16" X 20" © virginia huber, 2004.

Images of our trip pop into my head and appear in my sketch book. For the most part, they portray what was so, but not visible to the naked eye. Other times, they portray moments when the camera wasn't available. For instance, there was no photo of myself successfully capturing a few grains of rice with chopsticks. So for this triumphant moment, I had to sketch from memory.


16" X 20" © virginia huber, 2004.

I learned to love miso soup on my own here in Wisconsin.
Cookbooks had recipes for it.
Preparation takes a certain amount of time.
Conventional wisdom says miso soup
I read this some years ago and that was enough for me.
If taste had a tone, the taste of miso soup would be lower down and mellow - with a resonance.
The taste is paradoxically delicate and weighty, like the Earth.



20' x 16" © virginia huber, 2004.

Most exhibition hosts ask participating artists to write a few words about their artistic values and processes. This information is generally referred to as an "artist statement." Artist statements are difficult to write. How do you describe a non-verbal process in words? I worked hard on my statement and sent it off to our Saitama hosts. At the exhibition, I noticed visitors took the time to read my painfully arrived at artist statement. In this sketch, I recorded the moment that was memorable to me personally, but of course visitors to the exhibition read all of our statements.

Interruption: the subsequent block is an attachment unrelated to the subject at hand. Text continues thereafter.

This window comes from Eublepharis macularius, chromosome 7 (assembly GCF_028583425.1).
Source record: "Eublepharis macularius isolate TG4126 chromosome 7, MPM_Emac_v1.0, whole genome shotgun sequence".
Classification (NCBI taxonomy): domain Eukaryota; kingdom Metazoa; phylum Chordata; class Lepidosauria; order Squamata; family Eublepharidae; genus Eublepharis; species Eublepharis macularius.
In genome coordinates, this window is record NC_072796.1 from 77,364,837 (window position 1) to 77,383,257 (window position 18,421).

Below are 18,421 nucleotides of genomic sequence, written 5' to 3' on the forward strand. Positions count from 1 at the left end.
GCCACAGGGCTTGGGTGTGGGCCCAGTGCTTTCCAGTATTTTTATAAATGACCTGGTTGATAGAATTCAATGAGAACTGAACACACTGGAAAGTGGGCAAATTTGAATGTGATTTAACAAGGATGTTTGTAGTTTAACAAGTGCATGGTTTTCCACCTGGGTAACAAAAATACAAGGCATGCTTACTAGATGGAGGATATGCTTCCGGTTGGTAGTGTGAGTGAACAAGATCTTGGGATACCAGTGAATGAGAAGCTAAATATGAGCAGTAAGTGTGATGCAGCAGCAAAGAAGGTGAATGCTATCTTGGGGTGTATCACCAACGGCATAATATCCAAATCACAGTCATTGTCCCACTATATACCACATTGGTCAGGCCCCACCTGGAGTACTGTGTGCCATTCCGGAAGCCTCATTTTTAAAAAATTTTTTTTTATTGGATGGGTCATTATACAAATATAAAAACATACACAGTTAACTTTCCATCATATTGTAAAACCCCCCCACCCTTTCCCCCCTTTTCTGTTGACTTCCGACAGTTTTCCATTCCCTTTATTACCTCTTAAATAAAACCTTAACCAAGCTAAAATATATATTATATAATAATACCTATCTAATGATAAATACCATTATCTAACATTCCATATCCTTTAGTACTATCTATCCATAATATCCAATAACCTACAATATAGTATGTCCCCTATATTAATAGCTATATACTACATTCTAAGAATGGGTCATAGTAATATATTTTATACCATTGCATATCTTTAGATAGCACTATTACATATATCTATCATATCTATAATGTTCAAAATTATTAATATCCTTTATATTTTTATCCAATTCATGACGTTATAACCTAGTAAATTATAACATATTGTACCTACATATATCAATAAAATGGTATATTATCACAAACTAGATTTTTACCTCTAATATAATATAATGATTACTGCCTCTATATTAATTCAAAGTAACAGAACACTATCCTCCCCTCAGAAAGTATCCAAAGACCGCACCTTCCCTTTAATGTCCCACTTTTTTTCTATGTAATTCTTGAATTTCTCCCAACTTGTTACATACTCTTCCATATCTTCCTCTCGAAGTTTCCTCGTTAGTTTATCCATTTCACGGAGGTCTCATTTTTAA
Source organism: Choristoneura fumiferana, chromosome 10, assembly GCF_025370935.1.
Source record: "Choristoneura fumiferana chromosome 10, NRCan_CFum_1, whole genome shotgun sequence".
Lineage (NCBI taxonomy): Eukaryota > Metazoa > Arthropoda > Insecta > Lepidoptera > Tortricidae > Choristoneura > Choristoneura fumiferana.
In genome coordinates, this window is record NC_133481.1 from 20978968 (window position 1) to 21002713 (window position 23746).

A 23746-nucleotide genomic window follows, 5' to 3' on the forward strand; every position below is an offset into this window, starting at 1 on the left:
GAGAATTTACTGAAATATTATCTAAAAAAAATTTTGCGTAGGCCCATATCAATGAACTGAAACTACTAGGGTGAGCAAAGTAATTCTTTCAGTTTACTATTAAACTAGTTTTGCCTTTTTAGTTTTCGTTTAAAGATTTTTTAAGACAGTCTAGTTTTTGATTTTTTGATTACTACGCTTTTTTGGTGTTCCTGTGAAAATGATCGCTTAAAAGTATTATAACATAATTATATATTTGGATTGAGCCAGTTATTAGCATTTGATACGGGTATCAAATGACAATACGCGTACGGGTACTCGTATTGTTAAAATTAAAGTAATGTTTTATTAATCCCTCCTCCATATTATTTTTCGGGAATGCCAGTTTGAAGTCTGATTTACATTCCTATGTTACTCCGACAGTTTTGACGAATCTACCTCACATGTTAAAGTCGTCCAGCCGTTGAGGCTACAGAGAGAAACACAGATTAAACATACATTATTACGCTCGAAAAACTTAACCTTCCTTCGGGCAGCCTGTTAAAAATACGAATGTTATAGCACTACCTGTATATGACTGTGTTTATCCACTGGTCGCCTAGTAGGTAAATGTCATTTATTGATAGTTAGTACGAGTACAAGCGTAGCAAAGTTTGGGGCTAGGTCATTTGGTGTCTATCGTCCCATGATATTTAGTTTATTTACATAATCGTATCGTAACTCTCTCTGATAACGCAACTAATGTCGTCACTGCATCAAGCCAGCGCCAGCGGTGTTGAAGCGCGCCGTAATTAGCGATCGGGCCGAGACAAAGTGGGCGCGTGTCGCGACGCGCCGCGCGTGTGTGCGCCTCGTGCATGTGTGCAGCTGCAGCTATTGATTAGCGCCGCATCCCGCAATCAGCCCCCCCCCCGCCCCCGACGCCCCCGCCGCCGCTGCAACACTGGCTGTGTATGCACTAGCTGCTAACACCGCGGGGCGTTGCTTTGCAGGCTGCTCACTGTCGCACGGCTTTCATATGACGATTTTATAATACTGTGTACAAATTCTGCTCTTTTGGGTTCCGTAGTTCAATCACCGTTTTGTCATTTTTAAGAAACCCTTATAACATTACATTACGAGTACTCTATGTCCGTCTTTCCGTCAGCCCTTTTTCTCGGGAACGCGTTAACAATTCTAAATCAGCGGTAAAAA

16" x 20" © virginia huber, 2004.

A rousing bunch of the American artists demonstrated wherever we could find a spot in the huge exhibition area of the Saitama Museum of Modern Art. Visitors wandered from demonstration to demonstration, tip toeing and stretching to see what was going on. My demonstration was in watercolor. I used as subject matter the sketch "Three Children" from my business card - an image of a young mother who is no more than a child herself. Her older daughter is beside her and her baby is in her arms. I was fascinated by the questions people asked and the clarity of their English to express their reactions. A translator stood by me to convey my ideas to the visitors.


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